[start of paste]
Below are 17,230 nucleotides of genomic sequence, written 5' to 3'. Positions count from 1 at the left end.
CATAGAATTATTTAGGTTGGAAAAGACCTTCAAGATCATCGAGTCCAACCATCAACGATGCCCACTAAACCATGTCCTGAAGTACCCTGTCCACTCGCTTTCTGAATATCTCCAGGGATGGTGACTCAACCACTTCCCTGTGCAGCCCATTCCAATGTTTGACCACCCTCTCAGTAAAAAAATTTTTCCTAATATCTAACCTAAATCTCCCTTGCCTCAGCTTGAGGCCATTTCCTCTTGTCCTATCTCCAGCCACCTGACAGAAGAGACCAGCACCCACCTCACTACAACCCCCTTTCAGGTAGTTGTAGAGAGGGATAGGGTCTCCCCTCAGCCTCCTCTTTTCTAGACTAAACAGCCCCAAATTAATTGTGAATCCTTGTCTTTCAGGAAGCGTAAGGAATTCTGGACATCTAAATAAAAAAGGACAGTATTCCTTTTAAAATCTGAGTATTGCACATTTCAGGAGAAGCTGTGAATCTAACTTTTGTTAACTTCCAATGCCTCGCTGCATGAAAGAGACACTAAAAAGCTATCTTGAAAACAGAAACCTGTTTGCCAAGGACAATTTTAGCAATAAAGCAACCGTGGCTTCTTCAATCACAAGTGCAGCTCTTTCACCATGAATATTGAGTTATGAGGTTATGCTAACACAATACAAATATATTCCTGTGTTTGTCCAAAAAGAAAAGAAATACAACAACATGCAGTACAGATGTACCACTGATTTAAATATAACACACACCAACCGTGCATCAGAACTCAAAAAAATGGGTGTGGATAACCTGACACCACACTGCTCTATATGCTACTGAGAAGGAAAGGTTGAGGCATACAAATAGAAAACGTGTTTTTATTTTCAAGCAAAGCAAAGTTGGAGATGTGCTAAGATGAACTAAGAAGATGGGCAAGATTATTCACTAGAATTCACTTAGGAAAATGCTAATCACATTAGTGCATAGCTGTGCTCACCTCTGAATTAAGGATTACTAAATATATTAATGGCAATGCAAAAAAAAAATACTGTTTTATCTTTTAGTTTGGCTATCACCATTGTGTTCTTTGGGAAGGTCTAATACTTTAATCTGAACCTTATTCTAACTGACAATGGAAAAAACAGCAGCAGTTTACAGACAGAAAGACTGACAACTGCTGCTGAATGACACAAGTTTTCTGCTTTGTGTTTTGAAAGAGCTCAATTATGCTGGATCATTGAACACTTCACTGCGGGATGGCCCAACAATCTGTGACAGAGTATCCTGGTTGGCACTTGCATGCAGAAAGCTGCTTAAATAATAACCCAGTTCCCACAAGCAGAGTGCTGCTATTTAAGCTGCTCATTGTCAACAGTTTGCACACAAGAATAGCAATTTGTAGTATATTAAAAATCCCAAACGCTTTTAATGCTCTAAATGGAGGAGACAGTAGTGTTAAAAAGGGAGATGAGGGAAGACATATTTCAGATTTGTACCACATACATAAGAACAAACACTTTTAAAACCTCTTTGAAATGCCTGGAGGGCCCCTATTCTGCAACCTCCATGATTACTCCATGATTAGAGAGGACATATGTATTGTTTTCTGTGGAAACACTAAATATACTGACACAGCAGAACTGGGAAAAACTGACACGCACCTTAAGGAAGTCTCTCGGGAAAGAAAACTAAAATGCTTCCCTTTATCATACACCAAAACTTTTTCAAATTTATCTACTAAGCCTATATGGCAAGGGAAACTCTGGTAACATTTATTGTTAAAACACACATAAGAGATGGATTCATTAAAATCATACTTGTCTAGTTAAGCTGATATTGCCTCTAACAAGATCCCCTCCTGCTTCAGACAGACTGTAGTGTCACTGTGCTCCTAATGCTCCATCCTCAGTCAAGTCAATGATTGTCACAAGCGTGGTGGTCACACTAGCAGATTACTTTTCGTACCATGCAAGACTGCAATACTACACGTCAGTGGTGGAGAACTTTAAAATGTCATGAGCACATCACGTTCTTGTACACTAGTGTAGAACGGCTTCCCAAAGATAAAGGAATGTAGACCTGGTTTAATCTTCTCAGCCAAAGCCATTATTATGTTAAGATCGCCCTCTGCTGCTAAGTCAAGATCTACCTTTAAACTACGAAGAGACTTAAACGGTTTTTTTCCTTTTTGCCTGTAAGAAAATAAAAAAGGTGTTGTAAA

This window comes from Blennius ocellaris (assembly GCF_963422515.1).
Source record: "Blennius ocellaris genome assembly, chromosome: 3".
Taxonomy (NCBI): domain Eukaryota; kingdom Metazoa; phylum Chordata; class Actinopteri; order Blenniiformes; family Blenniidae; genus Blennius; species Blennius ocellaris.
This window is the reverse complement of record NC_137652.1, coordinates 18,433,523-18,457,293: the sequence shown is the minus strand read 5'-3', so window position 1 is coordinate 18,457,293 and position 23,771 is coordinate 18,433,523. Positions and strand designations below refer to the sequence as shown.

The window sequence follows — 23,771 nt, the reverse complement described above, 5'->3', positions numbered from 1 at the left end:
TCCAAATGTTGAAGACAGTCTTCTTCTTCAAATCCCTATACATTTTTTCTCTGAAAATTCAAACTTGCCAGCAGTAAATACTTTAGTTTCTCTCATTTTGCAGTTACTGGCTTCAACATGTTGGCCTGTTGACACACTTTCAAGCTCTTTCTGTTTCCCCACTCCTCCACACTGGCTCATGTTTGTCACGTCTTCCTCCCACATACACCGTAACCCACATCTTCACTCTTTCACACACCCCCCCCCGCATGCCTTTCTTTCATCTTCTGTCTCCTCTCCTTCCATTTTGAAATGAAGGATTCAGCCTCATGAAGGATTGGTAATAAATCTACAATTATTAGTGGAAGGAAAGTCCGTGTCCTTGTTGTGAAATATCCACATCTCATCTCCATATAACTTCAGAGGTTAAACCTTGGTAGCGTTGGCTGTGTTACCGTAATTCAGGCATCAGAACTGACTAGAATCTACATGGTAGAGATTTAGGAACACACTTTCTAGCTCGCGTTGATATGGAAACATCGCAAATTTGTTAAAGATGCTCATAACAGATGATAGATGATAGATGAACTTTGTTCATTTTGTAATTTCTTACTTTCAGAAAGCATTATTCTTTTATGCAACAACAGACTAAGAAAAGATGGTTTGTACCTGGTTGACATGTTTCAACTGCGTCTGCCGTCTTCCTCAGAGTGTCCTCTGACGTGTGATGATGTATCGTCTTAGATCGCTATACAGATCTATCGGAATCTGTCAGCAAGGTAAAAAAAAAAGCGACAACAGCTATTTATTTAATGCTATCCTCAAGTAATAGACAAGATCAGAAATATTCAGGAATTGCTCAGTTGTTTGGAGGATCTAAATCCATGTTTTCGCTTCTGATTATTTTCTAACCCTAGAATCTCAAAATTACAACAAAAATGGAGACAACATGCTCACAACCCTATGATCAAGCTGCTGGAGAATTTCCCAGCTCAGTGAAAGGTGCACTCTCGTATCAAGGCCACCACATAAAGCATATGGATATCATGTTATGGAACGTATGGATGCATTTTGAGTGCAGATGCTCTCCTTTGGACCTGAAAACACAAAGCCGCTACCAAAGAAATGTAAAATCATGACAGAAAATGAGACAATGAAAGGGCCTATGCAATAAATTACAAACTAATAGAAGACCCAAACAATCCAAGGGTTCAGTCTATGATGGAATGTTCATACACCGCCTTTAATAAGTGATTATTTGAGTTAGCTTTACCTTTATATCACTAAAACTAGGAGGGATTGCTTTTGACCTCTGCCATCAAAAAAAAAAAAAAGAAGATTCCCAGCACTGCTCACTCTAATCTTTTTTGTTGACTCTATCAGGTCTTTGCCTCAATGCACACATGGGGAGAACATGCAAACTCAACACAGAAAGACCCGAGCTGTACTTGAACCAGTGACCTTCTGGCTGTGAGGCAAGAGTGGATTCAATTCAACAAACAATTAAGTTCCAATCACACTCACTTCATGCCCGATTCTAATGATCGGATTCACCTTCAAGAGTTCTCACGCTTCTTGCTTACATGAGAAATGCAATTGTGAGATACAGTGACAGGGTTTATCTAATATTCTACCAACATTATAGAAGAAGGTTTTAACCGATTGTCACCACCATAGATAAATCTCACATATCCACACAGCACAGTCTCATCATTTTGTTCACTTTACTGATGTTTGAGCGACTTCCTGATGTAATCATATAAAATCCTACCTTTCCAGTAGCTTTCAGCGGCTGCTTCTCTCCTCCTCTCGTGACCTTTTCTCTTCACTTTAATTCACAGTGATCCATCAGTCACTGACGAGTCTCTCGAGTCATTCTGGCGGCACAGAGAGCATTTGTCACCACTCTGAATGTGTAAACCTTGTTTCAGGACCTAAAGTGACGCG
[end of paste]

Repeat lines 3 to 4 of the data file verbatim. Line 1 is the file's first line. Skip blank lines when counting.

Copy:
This window comes from Blennius ocellaris (assembly GCF_963422515.1).
Source record: "Blennius ocellaris genome assembly, chromosome: 3".